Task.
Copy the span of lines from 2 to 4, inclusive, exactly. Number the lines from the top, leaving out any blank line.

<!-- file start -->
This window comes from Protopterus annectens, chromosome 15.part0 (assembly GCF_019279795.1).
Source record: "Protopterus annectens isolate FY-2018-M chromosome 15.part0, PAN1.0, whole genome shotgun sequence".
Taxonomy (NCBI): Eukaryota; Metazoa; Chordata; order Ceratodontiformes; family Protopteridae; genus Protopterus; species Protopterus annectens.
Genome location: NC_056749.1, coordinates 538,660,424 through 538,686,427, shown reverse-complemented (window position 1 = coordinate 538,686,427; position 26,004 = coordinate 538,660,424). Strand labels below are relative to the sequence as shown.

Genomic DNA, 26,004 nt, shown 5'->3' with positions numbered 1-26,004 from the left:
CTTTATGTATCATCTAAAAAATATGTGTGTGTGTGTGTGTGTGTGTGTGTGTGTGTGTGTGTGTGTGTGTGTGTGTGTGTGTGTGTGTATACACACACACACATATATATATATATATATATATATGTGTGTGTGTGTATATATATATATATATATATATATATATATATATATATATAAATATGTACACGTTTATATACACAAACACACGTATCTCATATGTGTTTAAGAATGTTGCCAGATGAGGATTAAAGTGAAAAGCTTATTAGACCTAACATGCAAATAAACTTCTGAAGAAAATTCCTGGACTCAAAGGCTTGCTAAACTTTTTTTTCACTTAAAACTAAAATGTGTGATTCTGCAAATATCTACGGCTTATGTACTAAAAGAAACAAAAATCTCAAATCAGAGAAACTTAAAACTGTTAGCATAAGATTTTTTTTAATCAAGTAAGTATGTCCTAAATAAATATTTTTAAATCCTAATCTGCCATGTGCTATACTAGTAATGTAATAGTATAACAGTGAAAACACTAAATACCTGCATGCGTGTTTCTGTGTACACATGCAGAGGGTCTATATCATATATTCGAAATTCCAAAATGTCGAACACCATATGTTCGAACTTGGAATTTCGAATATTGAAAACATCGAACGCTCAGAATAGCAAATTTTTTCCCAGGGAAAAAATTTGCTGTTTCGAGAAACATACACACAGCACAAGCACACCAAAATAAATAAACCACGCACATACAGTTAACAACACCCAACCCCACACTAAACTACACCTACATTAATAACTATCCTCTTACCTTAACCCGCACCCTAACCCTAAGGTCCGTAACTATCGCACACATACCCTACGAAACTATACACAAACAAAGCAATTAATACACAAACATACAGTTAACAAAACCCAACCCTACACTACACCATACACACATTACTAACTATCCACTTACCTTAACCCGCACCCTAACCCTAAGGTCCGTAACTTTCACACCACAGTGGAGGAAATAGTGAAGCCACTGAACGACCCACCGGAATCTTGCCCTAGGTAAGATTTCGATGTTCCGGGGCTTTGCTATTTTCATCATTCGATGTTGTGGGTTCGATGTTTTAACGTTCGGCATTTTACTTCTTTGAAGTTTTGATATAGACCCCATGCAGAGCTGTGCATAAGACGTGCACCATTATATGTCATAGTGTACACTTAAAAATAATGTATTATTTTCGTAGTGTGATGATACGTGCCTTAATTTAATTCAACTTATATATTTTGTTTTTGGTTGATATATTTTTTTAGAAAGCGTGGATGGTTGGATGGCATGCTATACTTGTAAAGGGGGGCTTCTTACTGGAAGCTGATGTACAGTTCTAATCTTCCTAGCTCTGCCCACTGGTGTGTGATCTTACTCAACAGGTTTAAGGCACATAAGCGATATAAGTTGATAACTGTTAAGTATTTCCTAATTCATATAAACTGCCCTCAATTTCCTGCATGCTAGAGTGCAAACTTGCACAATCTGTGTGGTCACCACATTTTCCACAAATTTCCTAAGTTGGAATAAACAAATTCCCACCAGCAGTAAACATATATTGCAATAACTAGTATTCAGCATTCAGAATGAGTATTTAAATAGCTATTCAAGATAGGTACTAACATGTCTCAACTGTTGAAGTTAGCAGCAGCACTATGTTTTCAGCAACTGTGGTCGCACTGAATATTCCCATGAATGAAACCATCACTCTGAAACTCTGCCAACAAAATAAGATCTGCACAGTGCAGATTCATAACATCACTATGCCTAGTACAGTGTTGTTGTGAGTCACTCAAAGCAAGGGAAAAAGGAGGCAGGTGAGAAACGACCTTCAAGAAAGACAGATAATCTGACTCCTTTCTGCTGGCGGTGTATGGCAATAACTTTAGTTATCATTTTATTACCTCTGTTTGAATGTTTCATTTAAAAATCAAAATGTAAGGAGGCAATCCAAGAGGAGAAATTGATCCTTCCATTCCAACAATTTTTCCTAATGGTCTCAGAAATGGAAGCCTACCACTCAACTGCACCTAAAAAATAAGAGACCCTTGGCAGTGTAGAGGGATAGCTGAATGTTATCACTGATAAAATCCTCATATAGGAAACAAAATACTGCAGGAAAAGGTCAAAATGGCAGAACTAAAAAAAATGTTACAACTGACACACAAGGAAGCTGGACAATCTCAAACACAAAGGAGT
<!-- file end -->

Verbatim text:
Source record: "Protopterus annectens isolate FY-2018-M chromosome 15.part0, PAN1.0, whole genome shotgun sequence".
Taxonomy (NCBI): Eukaryota; Metazoa; Chordata; order Ceratodontiformes; family Protopteridae; genus Protopterus; species Protopterus annectens.
Genome location: NC_056749.1, coordinates 538,660,424 through 538,686,427, shown reverse-complemented (window position 1 = coordinate 538,686,427; position 26,004 = coordinate 538,660,424). Strand labels below are relative to the sequence as shown.